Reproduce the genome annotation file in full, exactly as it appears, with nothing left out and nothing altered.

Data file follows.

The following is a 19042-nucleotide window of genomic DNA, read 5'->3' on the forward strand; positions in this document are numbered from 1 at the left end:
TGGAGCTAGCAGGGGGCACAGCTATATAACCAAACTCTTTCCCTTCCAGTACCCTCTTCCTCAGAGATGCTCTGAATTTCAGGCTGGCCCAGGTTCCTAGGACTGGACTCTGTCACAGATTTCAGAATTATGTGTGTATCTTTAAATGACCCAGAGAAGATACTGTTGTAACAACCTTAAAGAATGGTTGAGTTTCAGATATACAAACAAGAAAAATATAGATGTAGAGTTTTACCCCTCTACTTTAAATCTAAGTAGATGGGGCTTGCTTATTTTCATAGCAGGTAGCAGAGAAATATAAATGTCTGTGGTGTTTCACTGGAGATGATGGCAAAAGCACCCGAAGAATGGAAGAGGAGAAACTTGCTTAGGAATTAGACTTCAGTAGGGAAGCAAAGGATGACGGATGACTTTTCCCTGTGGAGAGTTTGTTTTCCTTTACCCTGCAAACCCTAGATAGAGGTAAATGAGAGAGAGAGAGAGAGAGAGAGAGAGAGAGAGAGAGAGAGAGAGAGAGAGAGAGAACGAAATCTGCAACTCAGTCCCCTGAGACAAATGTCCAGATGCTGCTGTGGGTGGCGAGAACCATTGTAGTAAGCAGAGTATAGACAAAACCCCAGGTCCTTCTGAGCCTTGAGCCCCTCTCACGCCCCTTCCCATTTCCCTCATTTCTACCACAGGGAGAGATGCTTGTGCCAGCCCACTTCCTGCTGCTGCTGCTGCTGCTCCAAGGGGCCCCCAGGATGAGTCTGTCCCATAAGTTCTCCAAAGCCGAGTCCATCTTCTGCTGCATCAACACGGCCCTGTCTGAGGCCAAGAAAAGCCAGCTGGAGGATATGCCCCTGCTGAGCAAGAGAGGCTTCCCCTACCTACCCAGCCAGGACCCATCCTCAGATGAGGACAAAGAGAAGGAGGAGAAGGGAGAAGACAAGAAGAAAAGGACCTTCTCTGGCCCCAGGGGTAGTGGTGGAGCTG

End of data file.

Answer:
The following is a 19042-nucleotide window of genomic DNA, read 5'->3' on the forward strand; positions in this document are numbered from 1 at the left end:
TGGAGCTAGCAGGGGGCACAGCTATATAACCAAACTCTTTCCCTTCCAGTACCCTCTTCCTCAGAGATGCTCTGAATTTCAGGCTGGCCCAGGTTCCTAGGACTGGACTCTGTCACAGATTTCAGAATTATGTGTGTATCTTTAAATGACCCAGAGAAGATACTGTTGTAACAACCTTAAAGAATGGTTGAGTTTCAGATATACAAACAAGAAAAATATAGATGTAGAGTTTTACCCCTCTACTTTAAATCTAAGTAGATGGGGCTTGCTTATTTTCATAGCAGGTAGCAGAGAAATATAAATGTCTGTGGTGTTTCACTGGAGATGATGGCAAAAGCACCCGAAGAATGGAAGAGGAGAAACTTGCTTAGGAATTAGACTTCAGTAGGGAAGCAAAGGATGACGGATGACTTTTCCCTGTGGAGAGTTTGTTTTCCTTTACCCTGCAAACCCTAGATAGAGGTAAATGAGAGAGAGAGAGAGAGAGAGAGAGAGAGAGAGAGAGAGAGAGAGAGAGAGAGAGAACGAAATCTGCAACTCAGTCCCCTGAGACAAATGTCCAGATGCTGCTGTGGGTGGCGAGAACCATTGTAGTAAGCAGAGTATAGACAAAACCCCAGGTCCTTCTGAGCCTTGAGCCCCTCTCACGCCCCTTCCCATTTCCCTCATTTCTACCACAGGGAGAGATGCTTGTGCCAGCCCACTTCCTGCTGCTGCTGCTGCTGCTCCAAGGGGCCCCCAGGATGAGTCTGTCCCATAAGTTCTCCAAAGCCGAGTCCATCTTCTGCTGCATCAACACGGCCCTGTCTGAGGCCAAGAAAAGCCAGCTGGAGGATATGCCCCTGCTGAGCAAGAGAGGCTTCCCCTACCTACCCAGCCAGGACCCATCCTCAGATGAGGACAAAGAGAAGGAGGAGAAGGGAGAAGACAAGAAGAAAAGGACCTTCTCTGGCCCCAGGGGTAGTGGTGGAGCTG